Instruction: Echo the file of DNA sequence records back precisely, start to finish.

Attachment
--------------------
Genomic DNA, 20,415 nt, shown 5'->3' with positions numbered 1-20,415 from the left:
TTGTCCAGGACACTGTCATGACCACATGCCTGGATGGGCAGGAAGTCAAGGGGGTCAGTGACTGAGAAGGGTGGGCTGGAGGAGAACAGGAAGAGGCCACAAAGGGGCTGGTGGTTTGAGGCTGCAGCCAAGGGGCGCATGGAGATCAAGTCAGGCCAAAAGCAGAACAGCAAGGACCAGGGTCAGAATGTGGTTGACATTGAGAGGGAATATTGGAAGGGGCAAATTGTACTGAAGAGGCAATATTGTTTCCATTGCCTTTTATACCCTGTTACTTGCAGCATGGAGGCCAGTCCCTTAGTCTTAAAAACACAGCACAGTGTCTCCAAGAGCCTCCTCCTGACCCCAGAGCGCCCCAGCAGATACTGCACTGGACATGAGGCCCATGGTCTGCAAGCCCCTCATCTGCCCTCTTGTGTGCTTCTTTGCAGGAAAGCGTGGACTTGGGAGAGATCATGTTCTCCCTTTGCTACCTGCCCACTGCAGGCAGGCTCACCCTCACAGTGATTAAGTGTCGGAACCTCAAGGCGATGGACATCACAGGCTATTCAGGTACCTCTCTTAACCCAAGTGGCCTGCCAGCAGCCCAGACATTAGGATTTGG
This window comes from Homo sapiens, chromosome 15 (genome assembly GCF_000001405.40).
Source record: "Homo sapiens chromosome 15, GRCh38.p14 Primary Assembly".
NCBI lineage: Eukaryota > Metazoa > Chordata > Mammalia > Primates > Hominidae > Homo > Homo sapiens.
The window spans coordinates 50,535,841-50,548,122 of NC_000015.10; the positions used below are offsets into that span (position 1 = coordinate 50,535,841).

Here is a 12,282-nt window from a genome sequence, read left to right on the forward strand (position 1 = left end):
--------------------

Genomic DNA, 20,415 nt, shown 5'->3' with positions numbered 1-20,415 from the left:
TTGTCCAGGACACTGTCATGACCACATGCCTGGATGGGCAGGAAGTCAAGGGGGTCAGTGACTGAGAAGGGTGGGCTGGAGGAGAACAGGAAGAGGCCACAAAGGGGCTGGTGGTTTGAGGCTGCAGCCAAGGGGCGCATGGAGATCAAGTCAGGCCAAAAGCAGAACAGCAAGGACCAGGGTCAGAATGTGGTTGACATTGAGAGGGAATATTGGAAGGGGCAAATTGTACTGAAGAGGCAATATTGTTTCCATTGCCTTTTATACCCTGTTACTTGCAGCATGGAGGCCAGTCCCTTAGTCTTAAAAACACAGCACAGTGTCTCCAAGAGCCTCCTCCTGACCCCAGAGCGCCCCAGCAGATACTGCACTGGACATGAGGCCCATGGTCTGCAAGCCCCTCATCTGCCCTCTTGTGTGCTTCTTTGCAGGAAAGCGTGGACTTGGGAGAGATCATGTTCTCCCTTTGCTACCTGCCCACTGCAGGCAGGCTCACCCTCACAGTGATTAAGTGTCGGAACCTCAAGGCGATGGACATCACAGGCTATTCAGGTACCTCTCTTAACCCAAGTGGCCTGCCAGCAGCCCAGACATTAGGATTTGG
This window comes from Homo sapiens, chromosome 15 (genome assembly GCF_000001405.40).
Source record: "Homo sapiens chromosome 15, GRCh38.p14 Primary Assembly".
NCBI lineage: Eukaryota > Metazoa > Chordata > Mammalia > Primates > Hominidae > Homo > Homo sapiens.
The window spans coordinates 50,535,841-50,548,122 of NC_000015.10; the positions used below are offsets into that span (position 1 = coordinate 50,535,841).

Here is a 12,282-nt window from a genome sequence, read left to right on the forward strand (position 1 = left end):